Texas state Rep. Glenn Rogers stirred up controversy this week when he announced his intention to file legislation for the 2025 legislative session that would eliminate the Texas Education Agency (TEA). His argument took aim at TEA, suggesting that the agency had become a breeding ground for wasteful spending and an ever-expanding bureaucracy that threatened the core values of education in Texas.
Rogers pointed to alarming statistics, revealing that TEA’s budget had swelled by 39% over the past decade, accompanied by a staggering increase in full-time employees. Unlike in numerous other states, the agency’s head, Education Commissioner Mike Morath, is appointed rather than elected, rendering the commissioner unaccountable to the concerns of parents, community leaders, and teachers.
The much-reviled STAAR test, administered by TEA, drew Rogers’ strongest criticism. The agency’s rating system for school districts has been condemned as inconsistent and arbitrary by the public education community broadly.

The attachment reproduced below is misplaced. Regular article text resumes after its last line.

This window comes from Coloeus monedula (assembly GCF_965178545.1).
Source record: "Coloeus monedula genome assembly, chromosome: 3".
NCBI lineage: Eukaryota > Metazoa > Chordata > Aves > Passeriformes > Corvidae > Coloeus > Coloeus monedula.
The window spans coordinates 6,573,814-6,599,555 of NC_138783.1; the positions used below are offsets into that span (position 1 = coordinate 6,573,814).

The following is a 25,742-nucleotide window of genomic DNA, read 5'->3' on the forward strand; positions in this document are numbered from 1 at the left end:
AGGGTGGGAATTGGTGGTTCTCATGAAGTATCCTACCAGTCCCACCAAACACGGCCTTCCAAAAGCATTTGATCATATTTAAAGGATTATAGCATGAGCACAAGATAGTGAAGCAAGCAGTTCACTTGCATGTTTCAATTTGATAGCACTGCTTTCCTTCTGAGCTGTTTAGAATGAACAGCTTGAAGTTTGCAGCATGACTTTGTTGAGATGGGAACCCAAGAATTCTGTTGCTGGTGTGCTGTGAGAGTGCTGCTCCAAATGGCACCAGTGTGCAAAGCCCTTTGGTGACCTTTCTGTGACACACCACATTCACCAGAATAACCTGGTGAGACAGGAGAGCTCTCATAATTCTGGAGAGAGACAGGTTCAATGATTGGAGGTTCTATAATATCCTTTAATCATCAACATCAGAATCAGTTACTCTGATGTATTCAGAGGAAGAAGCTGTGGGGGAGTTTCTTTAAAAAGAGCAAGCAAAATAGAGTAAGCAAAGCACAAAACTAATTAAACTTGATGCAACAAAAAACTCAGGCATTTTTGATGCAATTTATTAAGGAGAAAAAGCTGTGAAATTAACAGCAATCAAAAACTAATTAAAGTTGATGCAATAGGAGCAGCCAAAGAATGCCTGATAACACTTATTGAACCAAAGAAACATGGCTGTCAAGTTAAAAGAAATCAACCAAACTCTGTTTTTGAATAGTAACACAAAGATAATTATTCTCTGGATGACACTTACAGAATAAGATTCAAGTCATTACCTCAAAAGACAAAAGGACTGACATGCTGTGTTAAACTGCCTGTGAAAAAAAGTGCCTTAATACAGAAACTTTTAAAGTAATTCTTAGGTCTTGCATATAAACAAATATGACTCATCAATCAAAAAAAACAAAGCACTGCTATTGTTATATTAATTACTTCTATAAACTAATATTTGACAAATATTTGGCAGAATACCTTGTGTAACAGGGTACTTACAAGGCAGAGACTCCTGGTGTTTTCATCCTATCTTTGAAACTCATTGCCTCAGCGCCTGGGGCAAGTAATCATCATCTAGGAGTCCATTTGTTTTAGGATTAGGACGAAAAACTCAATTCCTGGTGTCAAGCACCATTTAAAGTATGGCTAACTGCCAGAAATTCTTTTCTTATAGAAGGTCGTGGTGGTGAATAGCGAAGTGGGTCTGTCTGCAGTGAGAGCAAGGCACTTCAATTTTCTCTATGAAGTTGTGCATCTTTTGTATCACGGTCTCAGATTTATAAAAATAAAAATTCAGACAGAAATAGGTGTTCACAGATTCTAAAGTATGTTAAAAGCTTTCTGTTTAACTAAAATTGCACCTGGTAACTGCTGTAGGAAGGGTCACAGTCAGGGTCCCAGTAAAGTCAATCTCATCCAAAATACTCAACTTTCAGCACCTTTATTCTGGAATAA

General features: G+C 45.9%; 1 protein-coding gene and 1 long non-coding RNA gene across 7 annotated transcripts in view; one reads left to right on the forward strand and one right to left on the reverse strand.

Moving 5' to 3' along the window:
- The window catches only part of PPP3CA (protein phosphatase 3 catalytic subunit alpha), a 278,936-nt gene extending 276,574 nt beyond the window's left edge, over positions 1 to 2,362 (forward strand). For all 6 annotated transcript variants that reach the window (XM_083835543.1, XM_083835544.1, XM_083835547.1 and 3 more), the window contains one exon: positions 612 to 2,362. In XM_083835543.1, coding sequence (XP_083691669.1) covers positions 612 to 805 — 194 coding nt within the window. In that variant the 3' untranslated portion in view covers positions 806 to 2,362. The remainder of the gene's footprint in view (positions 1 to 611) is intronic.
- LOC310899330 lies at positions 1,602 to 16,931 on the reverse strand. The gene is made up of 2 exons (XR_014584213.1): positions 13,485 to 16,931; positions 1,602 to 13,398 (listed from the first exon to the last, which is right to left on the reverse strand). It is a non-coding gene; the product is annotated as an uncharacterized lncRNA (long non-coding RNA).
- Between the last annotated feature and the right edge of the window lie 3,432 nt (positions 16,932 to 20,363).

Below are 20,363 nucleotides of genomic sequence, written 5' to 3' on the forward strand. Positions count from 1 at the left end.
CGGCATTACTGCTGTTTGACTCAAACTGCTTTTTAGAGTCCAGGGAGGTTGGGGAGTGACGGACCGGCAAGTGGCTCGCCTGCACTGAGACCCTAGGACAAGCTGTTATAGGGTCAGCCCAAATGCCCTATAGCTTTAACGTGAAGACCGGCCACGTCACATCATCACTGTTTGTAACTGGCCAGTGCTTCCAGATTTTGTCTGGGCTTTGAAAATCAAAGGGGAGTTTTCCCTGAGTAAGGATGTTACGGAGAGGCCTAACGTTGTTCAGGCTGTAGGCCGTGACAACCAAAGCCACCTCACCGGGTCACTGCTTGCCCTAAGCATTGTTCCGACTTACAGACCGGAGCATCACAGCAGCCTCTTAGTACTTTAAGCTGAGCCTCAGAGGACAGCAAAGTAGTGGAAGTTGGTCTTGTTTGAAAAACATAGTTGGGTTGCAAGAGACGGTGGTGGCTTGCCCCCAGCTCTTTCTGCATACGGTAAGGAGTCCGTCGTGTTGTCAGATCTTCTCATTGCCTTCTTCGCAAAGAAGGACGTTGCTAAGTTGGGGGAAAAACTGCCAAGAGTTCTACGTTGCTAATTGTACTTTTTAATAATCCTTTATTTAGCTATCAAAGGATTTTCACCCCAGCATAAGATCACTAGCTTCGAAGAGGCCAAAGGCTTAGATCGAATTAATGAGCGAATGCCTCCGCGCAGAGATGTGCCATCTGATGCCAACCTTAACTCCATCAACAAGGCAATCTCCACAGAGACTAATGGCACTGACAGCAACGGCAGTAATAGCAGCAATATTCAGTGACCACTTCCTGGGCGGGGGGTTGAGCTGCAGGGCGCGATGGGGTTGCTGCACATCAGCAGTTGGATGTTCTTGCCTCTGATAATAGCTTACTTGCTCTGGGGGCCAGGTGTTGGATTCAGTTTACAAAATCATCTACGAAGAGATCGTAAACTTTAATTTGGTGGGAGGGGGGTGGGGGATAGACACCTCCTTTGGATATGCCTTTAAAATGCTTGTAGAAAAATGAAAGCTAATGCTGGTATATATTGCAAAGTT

“Each legislative session, the TEA is hunting for new areas of regulatory control. Like any bureaucracy, the TEA craves increased budgets and mandates,” Rogers said. “In reality, we know that parents first, followed by teachers and local elected officials, are in a much better position to determine the educational needs of our students.”
Roger’s press release drew comparisons between TEA and the federal Department of Education (DOE). Rogers charged the DOE with being “a source for liberal indoctrination of students,” though he offered no evidence of this being the case at either TEA or the DOE.
In the 88th Legislature, TEA attempted to expand its reach into uncharted territory: regulating private and home education in Texas. The proposed voucher plan, which would have been administered by TEA, would have extended the agency’s influence into private schools and home-schooling, a scheme that Hotline readers will remember TEA Deputy Commissioner Steve Lechelop was caught cheering in leaked audio early last year. Rogers, meanwhile, was one of the 84 legislators who voted against private school vouchers in the final special session of 2023.